Lecithin:cholesterol acyltransferase (LCAT), which esterifies free cholesterol to cholesteryl esters, is required for normal plasma lipoprotein structure and is instrumental in high density lipoprotein (HDL) remodeling, but the relationship of variation in plasma LCAT activity with subclinical atherosclerosis is unclear.Objectives:
The aim of the study was to determine the effect of the metabolic syndrome (MetS) on plasma LCAT activity and its relationship with carotid artery intima media thickness (IMT).Setting:
The study was conducted at the vascular laboratory of a university medical center.Methods:
In 74 subjects with MetS and 90 subjects without MetS (National Cholesterol Education Program Adult Treatment Panel III criteria), mean carotid artery IMT, plasma lipids, LCAT activity (exogenous substrate method), high-sensitive C-reactive protein, and homeostasis model assessment insulin resistance (HOMAir) were documented.Results:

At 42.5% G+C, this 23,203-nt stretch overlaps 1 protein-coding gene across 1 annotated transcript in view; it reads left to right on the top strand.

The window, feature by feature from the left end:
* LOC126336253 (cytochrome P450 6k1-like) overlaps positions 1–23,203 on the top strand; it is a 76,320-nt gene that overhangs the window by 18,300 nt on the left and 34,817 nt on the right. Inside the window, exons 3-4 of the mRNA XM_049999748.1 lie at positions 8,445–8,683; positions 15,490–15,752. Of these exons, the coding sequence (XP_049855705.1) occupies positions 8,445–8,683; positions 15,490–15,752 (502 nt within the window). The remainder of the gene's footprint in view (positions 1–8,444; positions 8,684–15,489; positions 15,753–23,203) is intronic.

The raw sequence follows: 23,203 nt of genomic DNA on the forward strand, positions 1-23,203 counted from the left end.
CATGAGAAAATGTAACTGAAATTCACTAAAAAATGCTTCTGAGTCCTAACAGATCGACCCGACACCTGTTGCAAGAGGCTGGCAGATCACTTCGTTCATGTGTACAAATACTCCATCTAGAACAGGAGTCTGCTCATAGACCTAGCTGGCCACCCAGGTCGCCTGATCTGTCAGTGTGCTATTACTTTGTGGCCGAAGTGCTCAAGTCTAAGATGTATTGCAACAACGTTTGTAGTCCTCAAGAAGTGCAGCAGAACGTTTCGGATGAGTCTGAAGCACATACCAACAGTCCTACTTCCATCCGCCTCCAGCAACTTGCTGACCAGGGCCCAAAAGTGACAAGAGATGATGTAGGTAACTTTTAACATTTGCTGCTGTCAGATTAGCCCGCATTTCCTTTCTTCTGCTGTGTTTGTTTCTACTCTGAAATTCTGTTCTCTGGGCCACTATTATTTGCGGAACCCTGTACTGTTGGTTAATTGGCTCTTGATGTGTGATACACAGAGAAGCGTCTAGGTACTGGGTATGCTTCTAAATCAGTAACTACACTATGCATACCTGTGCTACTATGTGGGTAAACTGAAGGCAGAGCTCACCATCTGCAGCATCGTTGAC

IMT was greater (P = 0.01) and plasma LCAT activity was higher (P < 0.001) in subjects with MetS compared to subjects without MetS. Similar increases in IMT and LCAT were found in MetS subjects without type 2 diabetes mellitus. Multiple linear regression analysis demonstrated that plasma LCAT activity was independently and positively related to HOMAir, plasma triglycerides, non-HDL cholesterol, and HDL cholesterol (all P < 0.001). After adjustment for age and sex, IMT was positively associated with LCAT activity (P < 0.01), independently of the presence of MetS (or alternatively of plasma lipids), HOMAir, and high-sensitive C-reactive protein.Conclusions:
Plasma LCAT activity is elevated in MetS and may be a marker of subclinical atherosclerosis. Our findings do not support the contention that strategies to elevate LCAT are necessarily beneficial for cardioprotection.